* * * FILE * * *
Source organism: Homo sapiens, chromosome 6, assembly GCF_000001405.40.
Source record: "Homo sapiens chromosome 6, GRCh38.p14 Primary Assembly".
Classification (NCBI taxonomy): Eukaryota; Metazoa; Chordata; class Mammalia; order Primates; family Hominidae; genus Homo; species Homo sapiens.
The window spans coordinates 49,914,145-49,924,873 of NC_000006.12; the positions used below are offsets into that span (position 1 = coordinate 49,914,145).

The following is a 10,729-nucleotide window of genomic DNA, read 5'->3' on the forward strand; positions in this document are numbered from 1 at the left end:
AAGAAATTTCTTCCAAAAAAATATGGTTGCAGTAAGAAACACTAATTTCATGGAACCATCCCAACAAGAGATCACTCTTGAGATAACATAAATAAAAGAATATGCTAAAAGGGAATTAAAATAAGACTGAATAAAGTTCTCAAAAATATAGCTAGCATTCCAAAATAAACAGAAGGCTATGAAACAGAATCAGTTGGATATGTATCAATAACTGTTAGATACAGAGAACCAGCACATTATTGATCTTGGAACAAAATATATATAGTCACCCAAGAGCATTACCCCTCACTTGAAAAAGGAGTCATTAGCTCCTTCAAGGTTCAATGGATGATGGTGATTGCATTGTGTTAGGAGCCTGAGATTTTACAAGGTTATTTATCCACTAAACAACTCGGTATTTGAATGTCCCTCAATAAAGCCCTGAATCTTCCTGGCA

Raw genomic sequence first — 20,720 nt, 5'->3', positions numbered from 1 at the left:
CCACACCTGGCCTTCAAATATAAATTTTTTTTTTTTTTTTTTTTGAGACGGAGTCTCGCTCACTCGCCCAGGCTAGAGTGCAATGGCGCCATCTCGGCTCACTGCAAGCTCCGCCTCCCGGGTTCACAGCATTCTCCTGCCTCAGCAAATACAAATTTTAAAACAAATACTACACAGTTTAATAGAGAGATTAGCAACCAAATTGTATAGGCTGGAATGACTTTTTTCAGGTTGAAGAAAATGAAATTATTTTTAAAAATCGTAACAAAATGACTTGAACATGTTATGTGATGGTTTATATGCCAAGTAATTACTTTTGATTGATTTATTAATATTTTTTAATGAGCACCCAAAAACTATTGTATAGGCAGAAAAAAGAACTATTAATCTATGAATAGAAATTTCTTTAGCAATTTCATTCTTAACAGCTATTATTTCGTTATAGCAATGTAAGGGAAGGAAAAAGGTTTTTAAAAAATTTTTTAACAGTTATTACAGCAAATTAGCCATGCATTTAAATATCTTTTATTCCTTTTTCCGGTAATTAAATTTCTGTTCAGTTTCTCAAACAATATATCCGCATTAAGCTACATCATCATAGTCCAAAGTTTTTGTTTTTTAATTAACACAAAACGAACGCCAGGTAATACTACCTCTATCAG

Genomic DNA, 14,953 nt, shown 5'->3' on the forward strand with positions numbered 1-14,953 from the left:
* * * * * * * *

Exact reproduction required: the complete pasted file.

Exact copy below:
Source organism: Homo sapiens, chromosome 6, assembly GCF_000001405.40.
Source record: "Homo sapiens chromosome 6, GRCh38.p14 Primary Assembly".
Classification (NCBI taxonomy): Eukaryota; Metazoa; Chordata; class Mammalia; order Primates; family Hominidae; genus Homo; species Homo sapiens.
The window spans coordinates 49,914,145-49,924,873 of NC_000006.12; the positions used below are offsets into that span (position 1 = coordinate 49,914,145).

The following is a 10,729-nucleotide window of genomic DNA, read 5'->3' on the forward strand; positions in this document are numbered from 1 at the left end:
AAGAAATTTCTTCCAAAAAAATATGGTTGCAGTAAGAAACACTAATTTCATGGAACCATCCCAACAAGAGATCACTCTTGAGATAACATAAATAAAAGAATATGCTAAAAGGGAATTAAAATAAGACTGAATAAAGTTCTCAAAAATATAGCTAGCATTCCAAAATAAACAGAAGGCTATGAAACAGAATCAGTTGGATATGTATCAATAACTGTTAGATACAGAGAACCAGCACATTATTGATCTTGGAACAAAATATATATAGTCACCCAAGAGCATTACCCCTCACTTGAAAAAGGAGTCATTAGCTCCTTCAAGGTTCAATGGATGATGGTGATTGCATTGTGTTAGGAGCCTGAGATTTTACAAGGTTATTTATCCACTAAACAACTCGGTATTTGAATGTCCCTCAATAAAGCCCTGAATCTTCCTGGCA

Raw genomic sequence first — 20,720 nt, 5'->3', positions numbered from 1 at the left:
CCACACCTGGCCTTCAAATATAAATTTTTTTTTTTTTTTTTTTTGAGACGGAGTCTCGCTCACTCGCCCAGGCTAGAGTGCAATGGCGCCATCTCGGCTCACTGCAAGCTCCGCCTCCCGGGTTCACAGCATTCTCCTGCCTCAGCAAATACAAATTTTAAAACAAATACTACACAGTTTAATAGAGAGATTAGCAACCAAATTGTATAGGCTGGAATGACTTTTTTCAGGTTGAAGAAAATGAAATTATTTTTAAAAATCGTAACAAAATGACTTGAACATGTTATGTGATGGTTTATATGCCAAGTAATTACTTTTGATTGATTTATTAATATTTTTTAATGAGCACCCAAAAACTATTGTATAGGCAGAAAAAAGAACTATTAATCTATGAATAGAAATTTCTTTAGCAATTTCATTCTTAACAGCTATTATTTCGTTATAGCAATGTAAGGGAAGGAAAAAGGTTTTTAAAAAATTTTTTAACAGTTATTACAGCAAATTAGCCATGCATTTAAATATCTTTTATTCCTTTTTCCGGTAATTAAATTTCTGTTCAGTTTCTCAAACAATATATCCGCATTAAGCTACATCATCATAGTCCAAAGTTTTTGTTTTTTAATTAACACAAAACGAACGCCAGGTAATACTACCTCTATCAG

Genomic DNA, 14,953 nt, shown 5'->3' on the forward strand with positions numbered 1-14,953 from the left: